Seed banks are rich sources of such natural genetic diversity considering their large collections of cultivars, traditional varieties and wild relatives of many crops. This genetic potential can be accessed for identification of novel genes and/or their functional alleles. Several agriculturally relevant genes were obtained from wild relatives and landraces, such as the bacterial blight resistance gene Xa21 from O. longistaminata28 and various blast resistance genes such as Pi9 from O. minuta29, Pid3-A4 from O. rufipogon30 and Pi-hk1 from a landrace Heikezijing31. The available information on molecular markers together with advancement in sequencing technologies can be applied to dissect the molecular diversity of any favourable trait. Sequence based allele mining is one such approach32 for exploring allelic diversity of major genes controlling important traits such as disease resistance23.

Here we report the allelic diversity of a major rice blast resistance gene Pi54 in Indian germplasm. Pi54 (formerly known as Pi-kh) was first identified in the Indian rice cultivar HR22 and was cloned from the indica type rice cultivar Tetep. The gene confers broad-spectrum resistance against Indian rice blast isolates33 and is being effectively used in several rice breeding programs in India. Pi54 belongs to the ‘Coiled Coil - Nucleotide Binding Site - Leucine Rich Repeats’ (CC-NBS-LRR) class of R genes and the protein activates several downstream defence related pathways upon pathogen attack34. The new Pi54 alleles that we have identified expand the known Pi54 allelic series and could potentially serve as a genetic resource for breeding or engineering resistance to rice blast.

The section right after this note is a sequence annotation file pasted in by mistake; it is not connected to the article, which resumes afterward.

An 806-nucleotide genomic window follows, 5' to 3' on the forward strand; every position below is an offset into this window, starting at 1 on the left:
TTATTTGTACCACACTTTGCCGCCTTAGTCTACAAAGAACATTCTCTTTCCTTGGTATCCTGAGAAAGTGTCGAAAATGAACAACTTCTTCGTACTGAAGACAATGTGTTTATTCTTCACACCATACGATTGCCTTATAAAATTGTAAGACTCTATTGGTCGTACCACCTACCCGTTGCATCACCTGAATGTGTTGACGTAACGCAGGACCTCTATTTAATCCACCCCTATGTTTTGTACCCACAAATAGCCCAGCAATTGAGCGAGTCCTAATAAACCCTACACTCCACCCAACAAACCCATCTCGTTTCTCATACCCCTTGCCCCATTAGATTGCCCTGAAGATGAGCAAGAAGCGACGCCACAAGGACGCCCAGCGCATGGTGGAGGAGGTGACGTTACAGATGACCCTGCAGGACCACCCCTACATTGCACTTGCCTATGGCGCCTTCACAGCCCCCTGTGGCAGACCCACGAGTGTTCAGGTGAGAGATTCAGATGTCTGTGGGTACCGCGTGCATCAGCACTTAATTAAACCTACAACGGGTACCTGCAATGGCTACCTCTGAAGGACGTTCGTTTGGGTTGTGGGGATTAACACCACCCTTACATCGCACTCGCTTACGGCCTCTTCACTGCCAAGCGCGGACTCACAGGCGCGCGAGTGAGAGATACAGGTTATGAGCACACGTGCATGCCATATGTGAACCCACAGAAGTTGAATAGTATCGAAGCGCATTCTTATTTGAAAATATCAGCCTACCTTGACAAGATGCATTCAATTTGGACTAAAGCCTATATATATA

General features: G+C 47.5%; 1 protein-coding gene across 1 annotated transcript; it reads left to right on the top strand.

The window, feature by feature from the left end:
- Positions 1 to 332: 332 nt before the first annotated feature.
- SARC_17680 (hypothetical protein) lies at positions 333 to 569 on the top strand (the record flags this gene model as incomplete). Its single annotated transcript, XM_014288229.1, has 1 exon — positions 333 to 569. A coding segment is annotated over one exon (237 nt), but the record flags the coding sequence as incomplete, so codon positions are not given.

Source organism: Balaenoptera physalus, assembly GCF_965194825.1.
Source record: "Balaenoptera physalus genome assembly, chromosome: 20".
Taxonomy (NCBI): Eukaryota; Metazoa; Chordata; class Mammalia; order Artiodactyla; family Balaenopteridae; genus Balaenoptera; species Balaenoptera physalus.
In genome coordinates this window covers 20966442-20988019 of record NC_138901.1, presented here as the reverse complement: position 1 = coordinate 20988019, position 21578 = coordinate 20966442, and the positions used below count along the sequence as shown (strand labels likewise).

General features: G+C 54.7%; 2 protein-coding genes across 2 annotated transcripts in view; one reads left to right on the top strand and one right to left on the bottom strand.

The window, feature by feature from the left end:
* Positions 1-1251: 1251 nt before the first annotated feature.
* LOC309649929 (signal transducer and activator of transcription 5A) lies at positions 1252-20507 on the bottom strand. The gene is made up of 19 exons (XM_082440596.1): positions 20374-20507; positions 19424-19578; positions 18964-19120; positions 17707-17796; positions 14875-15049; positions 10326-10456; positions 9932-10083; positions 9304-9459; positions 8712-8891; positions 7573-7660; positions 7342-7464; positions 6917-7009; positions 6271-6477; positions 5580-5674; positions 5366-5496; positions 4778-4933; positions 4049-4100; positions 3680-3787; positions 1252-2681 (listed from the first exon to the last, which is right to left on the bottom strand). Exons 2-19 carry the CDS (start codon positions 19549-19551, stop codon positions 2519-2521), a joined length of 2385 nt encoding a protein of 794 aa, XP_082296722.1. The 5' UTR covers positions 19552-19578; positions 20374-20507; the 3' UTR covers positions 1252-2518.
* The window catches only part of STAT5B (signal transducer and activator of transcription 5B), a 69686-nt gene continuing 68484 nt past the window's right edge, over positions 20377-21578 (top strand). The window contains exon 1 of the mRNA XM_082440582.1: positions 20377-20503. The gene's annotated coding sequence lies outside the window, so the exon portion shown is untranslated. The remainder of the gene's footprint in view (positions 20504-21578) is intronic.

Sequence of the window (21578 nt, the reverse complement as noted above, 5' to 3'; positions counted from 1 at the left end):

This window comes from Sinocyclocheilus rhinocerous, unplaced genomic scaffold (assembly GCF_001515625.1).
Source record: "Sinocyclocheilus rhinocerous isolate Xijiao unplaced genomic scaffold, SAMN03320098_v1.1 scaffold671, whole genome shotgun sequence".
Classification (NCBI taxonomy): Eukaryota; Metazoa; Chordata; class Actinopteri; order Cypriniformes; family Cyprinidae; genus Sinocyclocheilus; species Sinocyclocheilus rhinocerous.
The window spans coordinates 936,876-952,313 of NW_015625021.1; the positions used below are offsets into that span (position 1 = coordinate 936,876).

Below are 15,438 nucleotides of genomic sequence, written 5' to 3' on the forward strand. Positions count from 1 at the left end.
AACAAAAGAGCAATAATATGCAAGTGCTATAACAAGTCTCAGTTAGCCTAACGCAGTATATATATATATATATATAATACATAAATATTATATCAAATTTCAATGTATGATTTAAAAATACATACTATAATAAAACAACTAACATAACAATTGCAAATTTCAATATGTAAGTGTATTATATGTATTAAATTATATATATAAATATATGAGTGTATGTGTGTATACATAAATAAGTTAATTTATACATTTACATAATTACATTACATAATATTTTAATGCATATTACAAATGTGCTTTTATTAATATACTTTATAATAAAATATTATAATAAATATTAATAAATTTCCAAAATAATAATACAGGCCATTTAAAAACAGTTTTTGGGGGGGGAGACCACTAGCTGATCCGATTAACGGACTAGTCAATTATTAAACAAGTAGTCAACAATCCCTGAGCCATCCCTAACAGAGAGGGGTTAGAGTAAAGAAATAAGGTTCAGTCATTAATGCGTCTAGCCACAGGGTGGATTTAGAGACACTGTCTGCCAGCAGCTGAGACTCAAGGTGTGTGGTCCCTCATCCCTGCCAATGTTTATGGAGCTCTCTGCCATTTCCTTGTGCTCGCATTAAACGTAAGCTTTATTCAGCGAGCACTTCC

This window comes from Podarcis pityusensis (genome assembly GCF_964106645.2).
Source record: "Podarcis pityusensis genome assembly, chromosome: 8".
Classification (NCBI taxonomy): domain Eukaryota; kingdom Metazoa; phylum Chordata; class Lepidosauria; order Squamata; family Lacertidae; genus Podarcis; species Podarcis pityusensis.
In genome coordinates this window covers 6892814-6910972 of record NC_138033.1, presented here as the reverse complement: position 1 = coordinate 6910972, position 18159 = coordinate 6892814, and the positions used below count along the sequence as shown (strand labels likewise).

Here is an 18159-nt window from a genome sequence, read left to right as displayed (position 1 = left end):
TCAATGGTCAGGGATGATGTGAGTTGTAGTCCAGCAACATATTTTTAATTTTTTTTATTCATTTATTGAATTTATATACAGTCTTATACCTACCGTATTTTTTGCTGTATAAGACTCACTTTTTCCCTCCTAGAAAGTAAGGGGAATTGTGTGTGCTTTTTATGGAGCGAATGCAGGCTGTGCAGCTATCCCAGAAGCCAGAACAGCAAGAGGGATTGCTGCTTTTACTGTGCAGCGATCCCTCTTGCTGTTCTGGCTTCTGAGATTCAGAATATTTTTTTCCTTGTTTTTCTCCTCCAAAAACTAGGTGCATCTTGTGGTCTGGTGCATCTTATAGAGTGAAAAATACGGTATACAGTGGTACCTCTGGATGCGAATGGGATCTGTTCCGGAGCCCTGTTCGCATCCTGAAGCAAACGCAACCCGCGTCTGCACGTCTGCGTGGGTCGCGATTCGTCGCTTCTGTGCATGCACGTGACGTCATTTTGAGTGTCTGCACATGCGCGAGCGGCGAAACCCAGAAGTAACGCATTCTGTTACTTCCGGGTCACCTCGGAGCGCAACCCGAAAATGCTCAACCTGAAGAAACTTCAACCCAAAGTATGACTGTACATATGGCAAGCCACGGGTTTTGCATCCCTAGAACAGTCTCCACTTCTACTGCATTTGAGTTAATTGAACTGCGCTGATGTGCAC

Selection of rice genotypes for Pi54 allele mining